Ecohydrology at the University of Waterloo
Water is our most precious natural resource. The availability and quality of fresh water not only impact human health and wellbeing, but also the functioning of essential ecosystems, including rivers, wetlands, lakes and coastal ecosystems.
Most available fresh water is present as groundwater. Exchanges between groundwater and surface water occur throughout the landscape and support a plethora of key ecosystem services. The multidisciplinary research program in ecohydrology is dedicated to advancing the understanding of the fluxes and transformations of nutrient elements (especially P, N, Si) and metals at the groundwater-surface water interface, and assessing their consequences for the health and functioning of aquatic ecosystems.
Our research team includes biogeochemists, hydrologists, ecologists, environmental chemists and microbiologists, who combine laboratory experiments, field sampling and mathematical modelling.
- Dec. 10, 2018
This week, Ecohydrology Group members are presenting their research at the 2018 AGU Fall Meeting (December 10-14, 2018) in Washington, D.C. With nearly 24,000 attendees, the American Geophysical Union (AGU) Fall Meeting is the largest Earth and space science meeting in the world.
- Dec. 3, 2018
Adrian Mellage has successfully defended his PhD thesis titled "Hydrobiogeophysics: Linking geo-electrical Properties and Biogeochemical Processes in Shallow Subsurface Environments". Adrian completed his PhD with the Ecohydrology Research Group, at the University of Waterloo.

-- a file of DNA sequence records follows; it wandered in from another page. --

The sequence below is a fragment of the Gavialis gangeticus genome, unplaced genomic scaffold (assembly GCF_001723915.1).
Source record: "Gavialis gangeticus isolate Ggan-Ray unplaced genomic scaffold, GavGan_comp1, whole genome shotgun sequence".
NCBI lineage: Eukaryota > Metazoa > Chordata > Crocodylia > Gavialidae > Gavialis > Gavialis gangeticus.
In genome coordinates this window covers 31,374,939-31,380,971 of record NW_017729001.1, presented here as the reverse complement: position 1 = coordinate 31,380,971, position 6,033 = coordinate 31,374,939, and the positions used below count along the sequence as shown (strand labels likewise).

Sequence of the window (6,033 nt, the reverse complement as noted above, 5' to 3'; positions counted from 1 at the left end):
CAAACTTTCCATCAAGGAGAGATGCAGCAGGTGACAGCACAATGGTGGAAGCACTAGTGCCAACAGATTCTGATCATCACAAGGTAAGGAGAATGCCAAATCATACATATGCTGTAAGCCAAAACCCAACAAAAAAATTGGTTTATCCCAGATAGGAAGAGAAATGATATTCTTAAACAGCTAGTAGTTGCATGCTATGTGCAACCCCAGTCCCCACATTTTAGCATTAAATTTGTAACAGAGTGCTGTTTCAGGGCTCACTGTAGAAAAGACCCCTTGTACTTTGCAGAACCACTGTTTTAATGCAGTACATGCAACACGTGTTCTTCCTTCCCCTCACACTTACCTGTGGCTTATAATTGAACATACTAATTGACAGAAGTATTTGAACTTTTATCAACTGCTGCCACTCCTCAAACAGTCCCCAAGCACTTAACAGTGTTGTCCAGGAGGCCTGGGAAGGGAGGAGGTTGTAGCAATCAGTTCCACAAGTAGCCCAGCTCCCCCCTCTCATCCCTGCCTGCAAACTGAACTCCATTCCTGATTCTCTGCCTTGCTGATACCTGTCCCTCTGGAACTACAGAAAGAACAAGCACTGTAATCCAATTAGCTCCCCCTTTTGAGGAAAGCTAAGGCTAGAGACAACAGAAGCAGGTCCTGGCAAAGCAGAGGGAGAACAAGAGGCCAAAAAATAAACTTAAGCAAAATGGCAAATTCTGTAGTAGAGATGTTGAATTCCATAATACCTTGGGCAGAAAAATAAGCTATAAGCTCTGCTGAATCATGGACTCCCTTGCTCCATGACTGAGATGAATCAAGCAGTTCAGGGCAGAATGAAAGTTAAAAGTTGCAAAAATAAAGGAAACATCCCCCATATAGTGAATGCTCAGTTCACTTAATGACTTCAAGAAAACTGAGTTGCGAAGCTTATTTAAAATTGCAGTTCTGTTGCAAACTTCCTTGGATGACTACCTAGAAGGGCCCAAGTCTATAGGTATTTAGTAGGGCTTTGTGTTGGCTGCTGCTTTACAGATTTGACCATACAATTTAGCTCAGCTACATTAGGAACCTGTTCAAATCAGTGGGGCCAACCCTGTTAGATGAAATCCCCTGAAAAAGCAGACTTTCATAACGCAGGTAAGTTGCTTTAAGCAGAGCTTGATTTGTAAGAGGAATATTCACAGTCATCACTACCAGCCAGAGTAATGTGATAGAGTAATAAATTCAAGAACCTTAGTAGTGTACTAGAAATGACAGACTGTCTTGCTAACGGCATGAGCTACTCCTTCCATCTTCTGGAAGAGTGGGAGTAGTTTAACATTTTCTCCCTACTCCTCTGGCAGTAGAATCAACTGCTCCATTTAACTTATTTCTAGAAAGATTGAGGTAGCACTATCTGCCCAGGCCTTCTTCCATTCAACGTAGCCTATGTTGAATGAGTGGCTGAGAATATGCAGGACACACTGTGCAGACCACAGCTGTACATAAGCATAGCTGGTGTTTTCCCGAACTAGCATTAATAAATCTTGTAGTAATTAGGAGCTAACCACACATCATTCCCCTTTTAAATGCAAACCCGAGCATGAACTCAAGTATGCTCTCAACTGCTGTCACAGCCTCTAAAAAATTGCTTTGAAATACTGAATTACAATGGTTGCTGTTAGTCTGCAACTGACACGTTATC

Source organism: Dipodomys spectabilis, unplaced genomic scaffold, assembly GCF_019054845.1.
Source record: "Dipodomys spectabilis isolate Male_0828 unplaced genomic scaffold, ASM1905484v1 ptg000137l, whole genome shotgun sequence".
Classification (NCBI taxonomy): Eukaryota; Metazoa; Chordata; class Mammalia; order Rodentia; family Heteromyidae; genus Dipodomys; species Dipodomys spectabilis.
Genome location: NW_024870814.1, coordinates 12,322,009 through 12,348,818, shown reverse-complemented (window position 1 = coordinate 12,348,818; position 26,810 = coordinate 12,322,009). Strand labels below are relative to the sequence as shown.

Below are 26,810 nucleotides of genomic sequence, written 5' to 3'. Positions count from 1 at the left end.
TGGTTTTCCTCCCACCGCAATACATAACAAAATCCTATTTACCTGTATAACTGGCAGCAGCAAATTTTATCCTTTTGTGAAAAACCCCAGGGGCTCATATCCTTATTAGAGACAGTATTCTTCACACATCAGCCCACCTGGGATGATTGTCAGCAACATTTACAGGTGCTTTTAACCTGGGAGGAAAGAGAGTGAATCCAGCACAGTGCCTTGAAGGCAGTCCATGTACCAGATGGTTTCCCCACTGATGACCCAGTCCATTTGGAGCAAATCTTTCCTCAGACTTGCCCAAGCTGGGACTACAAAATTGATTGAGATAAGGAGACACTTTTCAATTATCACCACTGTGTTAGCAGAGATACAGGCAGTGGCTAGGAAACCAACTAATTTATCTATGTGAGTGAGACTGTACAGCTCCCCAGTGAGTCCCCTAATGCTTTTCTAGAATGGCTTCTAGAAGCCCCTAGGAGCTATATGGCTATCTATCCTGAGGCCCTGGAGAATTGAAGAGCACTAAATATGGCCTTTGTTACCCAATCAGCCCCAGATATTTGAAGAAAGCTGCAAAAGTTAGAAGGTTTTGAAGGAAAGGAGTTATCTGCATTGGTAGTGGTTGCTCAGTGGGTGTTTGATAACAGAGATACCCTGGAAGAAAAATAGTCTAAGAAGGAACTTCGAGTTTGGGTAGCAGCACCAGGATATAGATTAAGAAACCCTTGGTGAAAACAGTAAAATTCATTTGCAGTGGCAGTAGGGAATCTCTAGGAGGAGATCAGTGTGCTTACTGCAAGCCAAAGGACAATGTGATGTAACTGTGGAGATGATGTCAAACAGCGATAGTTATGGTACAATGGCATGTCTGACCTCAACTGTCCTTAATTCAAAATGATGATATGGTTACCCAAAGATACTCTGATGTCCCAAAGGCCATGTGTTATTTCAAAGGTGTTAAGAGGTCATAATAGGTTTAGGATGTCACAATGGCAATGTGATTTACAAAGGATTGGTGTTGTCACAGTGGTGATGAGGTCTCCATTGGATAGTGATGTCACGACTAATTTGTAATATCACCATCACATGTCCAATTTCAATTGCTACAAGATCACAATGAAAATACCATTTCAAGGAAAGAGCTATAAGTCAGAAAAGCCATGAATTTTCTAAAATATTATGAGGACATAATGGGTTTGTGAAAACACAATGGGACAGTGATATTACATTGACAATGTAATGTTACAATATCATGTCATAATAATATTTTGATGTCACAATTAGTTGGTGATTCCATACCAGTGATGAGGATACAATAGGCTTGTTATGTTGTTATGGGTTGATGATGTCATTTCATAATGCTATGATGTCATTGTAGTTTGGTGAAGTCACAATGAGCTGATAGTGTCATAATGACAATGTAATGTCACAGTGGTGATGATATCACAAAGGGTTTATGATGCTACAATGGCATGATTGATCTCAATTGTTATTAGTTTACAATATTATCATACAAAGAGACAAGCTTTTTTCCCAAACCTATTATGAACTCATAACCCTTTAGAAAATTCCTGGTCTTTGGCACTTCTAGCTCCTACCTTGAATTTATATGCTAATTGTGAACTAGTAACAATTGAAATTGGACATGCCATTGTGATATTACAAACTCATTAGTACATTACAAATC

- Nov. 28, 2018
Environmental Science and Technology articles ASAP (as soon as publishable) now features a publication by Ecohydrology researchers Adrian Mellage, Laureline Vallée, Fereidoun Rezanezhad and Philippe Van Cappellen in collaboration with researchers from nanotechnology (https://www.frankgulab.com/).
- Dec. 10 to 14, 2018
American Gephysical Union (AGU) Fall Meeting 2018 is taking place in Washington, DC
- Dec. 18, 2018
Microbe-mineral-fluid interactions: Case studies from natural environments, industrial problems and arctic biogeochemical processes
Presented by Dr. Jenine McCutcheon, School of Earth and Environment, University of Leeds
Abstract: Microbial processes influence geochemical reaction pathways in a range of natural and engineered environments. These processes often result in the precipitation, alteration, or dissolution of mineral phases, thereby also altering the chemistry of the surrounding fluid.
- Feb. 4, 2019
World Wetlands Day 2019 celebrations at the University of Waterloo will take place on Monday, February 4th.
Details coming soon!